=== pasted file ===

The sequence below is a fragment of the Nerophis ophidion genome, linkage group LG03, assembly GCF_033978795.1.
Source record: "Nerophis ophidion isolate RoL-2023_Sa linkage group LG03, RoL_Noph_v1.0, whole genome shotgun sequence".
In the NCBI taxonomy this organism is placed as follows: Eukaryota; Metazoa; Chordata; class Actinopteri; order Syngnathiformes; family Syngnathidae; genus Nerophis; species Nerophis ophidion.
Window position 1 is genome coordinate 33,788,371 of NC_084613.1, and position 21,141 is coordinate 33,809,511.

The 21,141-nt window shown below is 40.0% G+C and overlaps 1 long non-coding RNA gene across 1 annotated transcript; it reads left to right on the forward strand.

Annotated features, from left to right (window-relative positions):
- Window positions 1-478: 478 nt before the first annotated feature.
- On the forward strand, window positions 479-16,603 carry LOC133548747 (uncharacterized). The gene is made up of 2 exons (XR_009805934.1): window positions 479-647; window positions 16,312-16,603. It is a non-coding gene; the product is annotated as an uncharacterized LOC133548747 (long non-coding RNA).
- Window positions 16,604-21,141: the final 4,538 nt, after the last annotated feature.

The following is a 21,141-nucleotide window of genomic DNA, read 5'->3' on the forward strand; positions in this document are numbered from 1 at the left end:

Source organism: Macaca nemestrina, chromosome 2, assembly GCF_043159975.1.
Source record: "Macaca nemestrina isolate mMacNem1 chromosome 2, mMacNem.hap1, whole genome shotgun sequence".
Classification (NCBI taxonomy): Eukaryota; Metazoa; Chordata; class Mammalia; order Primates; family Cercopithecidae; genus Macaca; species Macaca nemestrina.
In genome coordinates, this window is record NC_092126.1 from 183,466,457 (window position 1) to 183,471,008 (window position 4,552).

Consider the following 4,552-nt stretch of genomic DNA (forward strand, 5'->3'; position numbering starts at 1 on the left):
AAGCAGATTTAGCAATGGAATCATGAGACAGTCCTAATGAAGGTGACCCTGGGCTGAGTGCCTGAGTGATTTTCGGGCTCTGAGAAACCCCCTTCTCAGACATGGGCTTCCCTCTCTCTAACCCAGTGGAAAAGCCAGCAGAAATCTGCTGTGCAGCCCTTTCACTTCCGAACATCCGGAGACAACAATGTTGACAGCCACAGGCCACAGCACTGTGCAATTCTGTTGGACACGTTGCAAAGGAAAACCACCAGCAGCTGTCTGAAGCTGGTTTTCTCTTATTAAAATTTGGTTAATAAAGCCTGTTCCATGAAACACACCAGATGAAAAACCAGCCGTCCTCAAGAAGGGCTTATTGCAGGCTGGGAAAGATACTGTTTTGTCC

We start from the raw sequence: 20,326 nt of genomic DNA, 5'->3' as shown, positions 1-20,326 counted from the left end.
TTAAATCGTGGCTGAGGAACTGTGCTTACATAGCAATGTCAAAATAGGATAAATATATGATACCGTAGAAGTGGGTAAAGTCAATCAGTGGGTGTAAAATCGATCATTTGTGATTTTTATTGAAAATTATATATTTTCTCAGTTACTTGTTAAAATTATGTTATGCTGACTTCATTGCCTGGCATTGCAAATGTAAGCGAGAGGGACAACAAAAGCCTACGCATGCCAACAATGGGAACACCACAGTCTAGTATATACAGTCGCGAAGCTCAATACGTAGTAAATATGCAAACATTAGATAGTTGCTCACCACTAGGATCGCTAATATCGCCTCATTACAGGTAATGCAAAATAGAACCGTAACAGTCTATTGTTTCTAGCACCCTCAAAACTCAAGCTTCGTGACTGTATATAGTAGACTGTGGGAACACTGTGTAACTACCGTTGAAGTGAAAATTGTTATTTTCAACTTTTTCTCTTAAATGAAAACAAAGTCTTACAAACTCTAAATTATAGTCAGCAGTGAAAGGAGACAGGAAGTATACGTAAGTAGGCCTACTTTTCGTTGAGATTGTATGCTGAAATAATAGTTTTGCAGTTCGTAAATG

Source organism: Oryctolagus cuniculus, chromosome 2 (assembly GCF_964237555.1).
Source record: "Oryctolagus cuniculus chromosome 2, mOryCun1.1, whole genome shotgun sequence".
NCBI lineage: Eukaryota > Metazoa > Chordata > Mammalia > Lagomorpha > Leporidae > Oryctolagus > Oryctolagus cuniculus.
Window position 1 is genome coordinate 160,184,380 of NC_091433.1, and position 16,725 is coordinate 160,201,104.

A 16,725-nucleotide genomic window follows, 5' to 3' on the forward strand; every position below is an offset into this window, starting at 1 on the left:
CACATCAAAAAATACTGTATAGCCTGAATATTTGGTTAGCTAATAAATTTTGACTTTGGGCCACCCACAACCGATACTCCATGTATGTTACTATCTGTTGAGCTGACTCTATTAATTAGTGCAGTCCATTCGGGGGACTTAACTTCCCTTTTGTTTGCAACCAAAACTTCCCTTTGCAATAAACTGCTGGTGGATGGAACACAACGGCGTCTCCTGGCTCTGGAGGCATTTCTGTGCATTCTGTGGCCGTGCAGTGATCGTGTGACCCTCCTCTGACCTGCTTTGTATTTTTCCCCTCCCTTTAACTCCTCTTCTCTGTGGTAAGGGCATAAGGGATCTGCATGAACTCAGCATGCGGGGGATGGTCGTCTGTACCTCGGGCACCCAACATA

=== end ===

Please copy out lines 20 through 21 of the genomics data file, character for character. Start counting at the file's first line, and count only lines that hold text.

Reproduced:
Source record: "Oryctolagus cuniculus chromosome 2, mOryCun1.1, whole genome shotgun sequence".
NCBI lineage: Eukaryota > Metazoa > Chordata > Mammalia > Lagomorpha > Leporidae > Oryctolagus > Oryctolagus cuniculus.